"I have never welcomed the weakening of family ties by politics or pressure" - Nelson Mandela.
"He who travels for love finds a thousand miles no longer than one" - Japanese proverb.
"Everyone has the right to respect for his private and family life, his home and his correspondence." - Article 8 of the European Convention on Human Rights.
"When people's love is divided by law, it is the law that needs to change". -
David Cameron.

Friday 27 December 2013

Removal of appeal rights raises significant human rights issues

The Joint Committee on Human Rights warns of considerable human rights implications in limiting rights of appeal

The government’s immigration bill raises significant human rights issues, concludes a report scrutinising the proposed legislative reforms.

The Committee's report, published in early December, says limiting rights of appeal poses a serious threat to the ability of applicants to access the legal system to challenge unlawful immigration decisions.

The proposed changes have largely escaped the media’s attention despite the bill’s restrictions on benefits and access to services having drawn interest.

Currently applicants have a right to appeal against any of the 14 immigration decisions contained within the Nationality, Immigration and Asylum Act 2002, including entry refusals.

The radical changes would see the right of appeal exercisable against just three types of decisions as well as limitations to the grounds that can be raised in appeal.

Under the new provisions, the right of appeal will only exist in regards to asylum or humanitarian protection refusals, revocation of humanitarian protection or refugee status, or refusals of human rights claims.

Appeals in these categories will only be permitted on the ground that the decision in question is unlawful under Section 6 of the Human Rights Act or is in breach of the UK's obligations towards those who meet the criteria for humanitarian protection or refugee status.

Challenges to the lawfulness of decisions in which there may have been a misinterpretation or misapplication of the law or the Immigration Rules, or in which there may have been a failure to take a child’s best interests into account, for example, will not be permitted by appeal.

Such challenges may be able to take place via an administrative review, according to the bill’s explanatory notes. But the Committee has concerns this new review system represents a potential departure from the common law right of access to a court to challenge unlawful administrative decisions.

The government, on the other hand, claims there is no breach of this common law right since appeal rights or access to judicial review will remain available to all migrants, even if not on a full merits-based review on appeal basis.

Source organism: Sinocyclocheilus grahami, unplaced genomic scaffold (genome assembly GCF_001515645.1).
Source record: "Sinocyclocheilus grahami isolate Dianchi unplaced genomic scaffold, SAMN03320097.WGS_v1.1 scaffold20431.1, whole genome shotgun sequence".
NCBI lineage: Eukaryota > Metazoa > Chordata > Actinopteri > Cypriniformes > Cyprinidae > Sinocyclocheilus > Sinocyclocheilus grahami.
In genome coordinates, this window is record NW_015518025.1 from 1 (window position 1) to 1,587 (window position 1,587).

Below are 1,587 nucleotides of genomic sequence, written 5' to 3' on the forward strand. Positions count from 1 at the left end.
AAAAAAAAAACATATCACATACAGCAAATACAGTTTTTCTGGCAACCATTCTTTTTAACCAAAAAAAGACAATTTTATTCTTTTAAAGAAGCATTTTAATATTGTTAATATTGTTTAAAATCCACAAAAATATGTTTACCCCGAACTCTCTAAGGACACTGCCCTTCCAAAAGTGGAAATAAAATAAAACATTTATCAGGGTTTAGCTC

Yet proposals to reform both legal aid and judicial review may impact on the availability of judicial review as an effective form of remedy, warns the Committee.

The bill, headlined as the government’s centerpiece of its legislative programme and figuring in the Queen’s Speech in 2012, is designed to reduce the pull-factors which attract illegal immigrants, stop abuse of public services and facilitate the removal of people who are in the UK illegally.

Despite having been pushed through its early stages at light speed, it has seemingly disappeared. The delay, due to “a lot of legislation before the House” according to Andrew Lansley, the Leader of the Commons, is more likely down to an amendment tabled by Tory backbencher Nigel Mills.  

The amendment, backed by almost half of all Tory backbenchers, seeks to halt the lifting of labour restriction on Romanians and Bulgarians in the UK. Illegal and unworkable, it is likely the cause of the bill having been pulled and its timetable rescheduled so that it conveniently doesn't reappear until labour controls have been lifted in January.

Committee concerns over other proposed changes in the bill relating to appeals include objections to limiting the court’s power to consider new matter and the reliance on the availability of judicial review as an effective remedy for out-of-country appeals.

Furthermore, the Committee expresses being “uneasy” about the unprecedented provision to give “little weight” to Article 8 claims based on an applicant’s private or family life in immigration cases.

Perhaps glaringly of all, the bill makes no mention of Section 55 of the Borders, Citizenship and Immigration Act 2009 pertaining to children. While the government has clarified nothing in the bill will change the duties outlined in this section, guidelines as to how the provisions in the bill will work alongside those in Section 55 haven’t been issued.

Further stinging criticism of the bill was published earlier this week in a briefing note by the UNHCR. The refugee agency warns the bill could create, “a climate of misunderstanding and ethnic profiling that could undermine the longer-term prospects for integration… and prove detrimental to social cohesion.”

Public concern about the bill to date has largely focused on the effect the new restrictions will have on non-British living in the UK, including legal refugees and asylum seekers, along with others lacking clear-cut immigration status.

However, the impact of the rules on British citizens married to non-EEA spouses applying for entry clearance or further or indefinite leave to remain are significant, with 50 per cent of entry clearance appeals to the First Tier Tribunal currently successful according to government statistics.

Rather than spur any improvement in the UK Border Agency’s well-documented poor decision-making, the bill’s removal of appeal rights looks set to make challenging unlawful administrative decisions even harder or simply impossible.

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